Air Pollution in Delhi Is Alarming – Vehicles the Culprit
The World Health Organization has ranked Delhi as the most polluted city for air pollution in the world. It surveyed 1,600 cities and released a report stating that air pollution is putting residents at the risk of cancer, heart-disease and stroke. Though India has rejected the findings it cannot be neglected altogether. Poisonous particulates are certainly being added in the air by growing traffic and industries. Among all, growing number of vehicles is the major cause of air pollution in Delhi.
As per the Delhi Economic Survey, vehicular pollution rose by 135.59 percent between 1999-2000 and 2011-12. In 2011-12 it decreased marginally from 7.44 percent in 2010-11 to 7.27 percent. Major air pollutants are carbon monoxide, nitrogen oxides, sulphur dioxide, benzene that directly impact human health and cause respiratory diseases, irritation in eyes, nose and throat, cardiovascular diseases and many more. Mostly the old vehicles that are not serviced regularly pollute the air more. Some
Air pollution is caused by vehicles
Government study findings also reveal that three quarters of the total air pollution is contributed by vehicles. Undoubtedly, the Government must intervene and take wise steps to control the problem of growing air pollution in Delhi otherwise it may lead to more complicated problems.
Although, the Government has taken some steps to control the problem of vehicular pollution in Delhi. The National Green Tribunal has ordered to scrap the vehicles that are more than 15 years old. Delhi is estimated to have 82 lakh vehicles and out of these 29 lakh vehicles are unusable. Auto industry has welcomed the move as such decisions give space to new, fuel efficient and modern vehicles. For a long time the auto industry has been asking for an ‘end-of-life’ policy for older vehicles. Their ‘yes’ is obvious because they will get more business.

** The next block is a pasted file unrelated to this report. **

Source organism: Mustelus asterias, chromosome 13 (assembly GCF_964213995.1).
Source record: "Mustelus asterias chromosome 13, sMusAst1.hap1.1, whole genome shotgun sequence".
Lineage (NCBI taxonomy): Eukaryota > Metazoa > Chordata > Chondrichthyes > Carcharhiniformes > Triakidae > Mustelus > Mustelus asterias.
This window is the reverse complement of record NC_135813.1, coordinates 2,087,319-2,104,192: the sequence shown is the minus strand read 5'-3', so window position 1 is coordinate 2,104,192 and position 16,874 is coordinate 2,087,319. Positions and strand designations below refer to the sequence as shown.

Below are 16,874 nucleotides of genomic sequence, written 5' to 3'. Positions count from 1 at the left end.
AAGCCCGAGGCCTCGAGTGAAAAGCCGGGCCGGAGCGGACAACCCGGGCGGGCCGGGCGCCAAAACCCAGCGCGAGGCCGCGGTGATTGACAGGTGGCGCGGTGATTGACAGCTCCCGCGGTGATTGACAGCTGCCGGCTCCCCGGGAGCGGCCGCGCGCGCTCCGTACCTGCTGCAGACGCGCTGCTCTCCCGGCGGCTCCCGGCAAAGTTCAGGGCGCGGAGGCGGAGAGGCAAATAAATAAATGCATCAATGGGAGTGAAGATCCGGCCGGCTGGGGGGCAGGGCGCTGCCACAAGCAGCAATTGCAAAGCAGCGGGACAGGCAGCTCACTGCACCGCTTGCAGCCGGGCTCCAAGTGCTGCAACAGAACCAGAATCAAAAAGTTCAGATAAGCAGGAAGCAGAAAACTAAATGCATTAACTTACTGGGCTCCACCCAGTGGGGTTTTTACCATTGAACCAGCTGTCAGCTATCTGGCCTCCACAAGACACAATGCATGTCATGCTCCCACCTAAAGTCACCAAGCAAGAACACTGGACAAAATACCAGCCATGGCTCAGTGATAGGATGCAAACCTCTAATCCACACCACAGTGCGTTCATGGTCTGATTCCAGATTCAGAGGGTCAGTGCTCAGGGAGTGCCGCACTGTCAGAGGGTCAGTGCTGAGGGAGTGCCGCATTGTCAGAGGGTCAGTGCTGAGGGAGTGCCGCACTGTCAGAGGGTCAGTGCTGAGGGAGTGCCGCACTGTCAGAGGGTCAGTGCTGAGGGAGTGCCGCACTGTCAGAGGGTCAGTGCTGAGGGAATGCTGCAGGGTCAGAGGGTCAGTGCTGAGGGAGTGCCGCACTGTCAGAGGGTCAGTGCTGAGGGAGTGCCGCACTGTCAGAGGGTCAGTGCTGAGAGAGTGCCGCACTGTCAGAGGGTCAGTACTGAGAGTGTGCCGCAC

No authorized scrapyard
The order will impact lakhs of motorbikes, trucks, cars and auto-rickshaws. The decision looks absolutely right from the pollution point of view but not from all angles. The Capital at present does not have any authorized scrapyard. So where will these 29 lakh vehicles go if not allowed to use? Will these be sold in other cities? If yes, then we are just thinking about Delhi not India. The Government must find out ways to scrap these vehicles rather than allowing their sales in another city.
Concerned authorities are also not giving any kind of incentive to abandon these vehicles. Hence if 15 years ago you had invested your hard earned money to buy a car for you, it will stand good for nothing today.
Then what about the old but well-maintained vehicles that do not add to air pollution? It is recommended that the Government must adopt foolproof measures to test vehicles for different pollution levels. Road tax should be according to the age of the vehicles which means you have to pay more for the ageing vehicle. Such things will automatically discourage the person to keep old vehicles and these will be discarded regularly rather than in one go.
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